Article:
That the protests are concentrated mostly in Punjab and Haryana is not surprising as the farmers there are the biggest beneficiaries of the MSP regime. In 2020, according to media reports, as much as 78.7 per cent of marketed surplus as a percentage of production was procured in Punjab. In Haryana it was 75.9 per cent.

Also, the two States have the maximum number of mandis (every 6-7 kilometres) and charge the highest APMC fees of 8.5 per cent and 6.5 per cent, respectively, in the country.

That is a lot of revenue for the two State governments as Punjab and Haryana account for almost 20 per cent of India’s farm produce by value. These factors also explain why other States are not seeing similar protests.

The Congress party, which in its 2019 election manifesto called for the ‘repeal’ of the APMC Act and freeing trade in agricultural produce, including exports and inter-State trade from all restrictions and termed the Essential Commodities Act as belonging to the age of controls, leading the protests is rank opportunism. What the NDA government has done now is very much in line with what the Congress had promised.

Unlike the Congress plan, the BJP government has not repealed the APMC Act, but has allowed the mandis to exist and compete for farmers’ produce.

This blunts the very argument the Opposition is making — that is, farmers will be at the mercy of large corporations.

If farmers feel companies are exploiting them, they can very well sell their produce in the mandis. Yes, the mandis will have to reform too — end of the cartel and more farmer-friendly. The government has also repeatedly clarified that the MSP will remain.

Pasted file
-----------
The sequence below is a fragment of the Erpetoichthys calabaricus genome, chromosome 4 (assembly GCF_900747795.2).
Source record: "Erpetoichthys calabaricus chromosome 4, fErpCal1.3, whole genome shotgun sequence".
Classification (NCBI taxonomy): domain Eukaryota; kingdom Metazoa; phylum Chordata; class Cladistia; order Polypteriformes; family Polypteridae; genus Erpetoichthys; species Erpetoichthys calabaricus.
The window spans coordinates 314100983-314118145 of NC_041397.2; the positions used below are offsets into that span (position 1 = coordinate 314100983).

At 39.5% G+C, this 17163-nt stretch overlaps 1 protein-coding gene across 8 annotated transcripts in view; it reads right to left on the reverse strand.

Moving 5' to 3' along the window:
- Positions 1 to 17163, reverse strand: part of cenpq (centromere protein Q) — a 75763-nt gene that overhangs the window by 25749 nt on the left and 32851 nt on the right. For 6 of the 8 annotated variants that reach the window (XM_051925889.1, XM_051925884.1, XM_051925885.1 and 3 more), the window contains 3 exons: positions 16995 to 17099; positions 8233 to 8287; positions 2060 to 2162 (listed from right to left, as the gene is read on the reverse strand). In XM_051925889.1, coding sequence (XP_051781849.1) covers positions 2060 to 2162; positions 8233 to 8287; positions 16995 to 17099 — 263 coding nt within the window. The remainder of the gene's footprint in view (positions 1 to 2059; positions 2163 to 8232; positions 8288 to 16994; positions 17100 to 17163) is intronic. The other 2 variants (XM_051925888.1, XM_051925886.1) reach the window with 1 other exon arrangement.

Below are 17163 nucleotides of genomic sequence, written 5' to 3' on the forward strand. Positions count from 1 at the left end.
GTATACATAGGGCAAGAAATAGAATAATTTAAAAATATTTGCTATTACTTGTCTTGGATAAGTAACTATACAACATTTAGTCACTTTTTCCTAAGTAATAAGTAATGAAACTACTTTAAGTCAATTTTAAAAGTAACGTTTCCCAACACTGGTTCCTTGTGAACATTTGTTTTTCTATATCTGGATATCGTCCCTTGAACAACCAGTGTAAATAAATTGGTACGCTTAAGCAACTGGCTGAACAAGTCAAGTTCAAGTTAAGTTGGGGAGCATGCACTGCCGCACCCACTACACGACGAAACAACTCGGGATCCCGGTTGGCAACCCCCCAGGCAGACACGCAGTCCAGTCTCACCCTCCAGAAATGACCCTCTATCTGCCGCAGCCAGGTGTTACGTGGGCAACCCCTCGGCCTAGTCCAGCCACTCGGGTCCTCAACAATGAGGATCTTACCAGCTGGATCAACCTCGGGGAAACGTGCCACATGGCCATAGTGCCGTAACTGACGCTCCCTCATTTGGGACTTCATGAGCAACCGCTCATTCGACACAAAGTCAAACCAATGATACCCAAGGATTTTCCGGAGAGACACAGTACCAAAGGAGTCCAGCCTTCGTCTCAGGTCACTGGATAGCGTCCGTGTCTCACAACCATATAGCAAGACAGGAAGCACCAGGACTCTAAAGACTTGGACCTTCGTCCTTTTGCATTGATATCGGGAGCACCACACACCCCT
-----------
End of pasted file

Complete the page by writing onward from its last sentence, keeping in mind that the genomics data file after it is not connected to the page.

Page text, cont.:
Constitutional validity

Some have argued that the law passed by the Centre is unconstitutional as agriculture is a State subject. Congress leader Sonia Gandhi has even called upon the States to pass laws to overturn the Central enactment. While the constitutional validity will ultimately be decided by the Supreme Court, the States, instead of overturning the laws, should embrace them.

By doing so, the farm sector will become vibrant and lot of rural jobs will be created, leading to at a faster GDP growth at the State level.

These reforms have the potential to attract a lot of investments in the farm sector. States should move fast to grab them by creating the right climate. Bulk of the infrastructure to handle the produce are in the mandis today.

States can quickly tap into the ₹1-lakh crore fund the Centre has made available for building farmgate infrastructure. Early birds will have a clear advantage. Funding will be another challenge as traders in the mandis often bankroll the farmers. They now need to be given access to formal banking if they are to be made independent.

To assume Indian agriculture will suffer without APMC mandis is incorrect. The milk (its output by value is more than the combined value of paddy, wheat and sugarcane) and poultry sectors have shown enormous growth, despite being outside APMC, because the farmers had the freedom to sell.

Other produces need to get similar freedom. Mandis should not be allowed to exploit the farmers any more. They have, over the years, forgotten that they exist for the farmers and not vice-versa.

Published on October 08, 2020